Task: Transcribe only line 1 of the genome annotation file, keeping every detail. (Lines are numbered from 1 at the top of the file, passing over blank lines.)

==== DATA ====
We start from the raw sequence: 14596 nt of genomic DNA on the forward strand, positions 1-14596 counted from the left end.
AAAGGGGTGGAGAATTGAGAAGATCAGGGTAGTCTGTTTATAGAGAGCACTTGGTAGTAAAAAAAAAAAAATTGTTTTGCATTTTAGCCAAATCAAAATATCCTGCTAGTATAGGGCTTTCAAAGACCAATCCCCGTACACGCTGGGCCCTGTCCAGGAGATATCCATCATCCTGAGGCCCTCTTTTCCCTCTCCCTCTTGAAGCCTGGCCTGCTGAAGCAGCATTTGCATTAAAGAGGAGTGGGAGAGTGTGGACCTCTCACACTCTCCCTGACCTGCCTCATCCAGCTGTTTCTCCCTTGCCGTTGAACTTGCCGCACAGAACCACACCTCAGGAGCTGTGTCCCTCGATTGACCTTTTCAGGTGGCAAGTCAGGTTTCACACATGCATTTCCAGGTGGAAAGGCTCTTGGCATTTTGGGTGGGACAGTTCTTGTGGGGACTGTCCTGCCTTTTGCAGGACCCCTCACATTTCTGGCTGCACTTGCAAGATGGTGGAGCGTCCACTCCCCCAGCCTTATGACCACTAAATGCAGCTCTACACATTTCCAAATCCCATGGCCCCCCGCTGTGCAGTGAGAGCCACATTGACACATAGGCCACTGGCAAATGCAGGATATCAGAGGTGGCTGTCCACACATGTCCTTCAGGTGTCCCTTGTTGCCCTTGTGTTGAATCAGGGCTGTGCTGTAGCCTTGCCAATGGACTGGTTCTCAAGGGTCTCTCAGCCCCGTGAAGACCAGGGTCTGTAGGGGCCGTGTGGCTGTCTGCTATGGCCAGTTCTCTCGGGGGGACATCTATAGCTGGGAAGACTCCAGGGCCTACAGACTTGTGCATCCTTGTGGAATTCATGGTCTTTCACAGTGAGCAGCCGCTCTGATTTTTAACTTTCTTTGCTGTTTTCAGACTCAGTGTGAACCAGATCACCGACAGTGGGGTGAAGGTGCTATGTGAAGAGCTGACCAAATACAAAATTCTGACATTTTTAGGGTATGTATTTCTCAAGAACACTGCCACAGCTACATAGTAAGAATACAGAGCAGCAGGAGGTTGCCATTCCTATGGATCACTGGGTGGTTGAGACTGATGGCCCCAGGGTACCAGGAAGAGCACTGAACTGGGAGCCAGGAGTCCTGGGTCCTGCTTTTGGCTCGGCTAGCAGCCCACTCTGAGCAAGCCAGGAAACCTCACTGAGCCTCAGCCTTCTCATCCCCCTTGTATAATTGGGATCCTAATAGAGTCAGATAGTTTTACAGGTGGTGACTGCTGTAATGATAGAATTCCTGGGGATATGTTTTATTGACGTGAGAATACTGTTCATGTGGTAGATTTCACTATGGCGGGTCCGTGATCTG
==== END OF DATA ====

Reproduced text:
We start from the raw sequence: 14596 nt of genomic DNA on the forward strand, positions 1-14596 counted from the left end.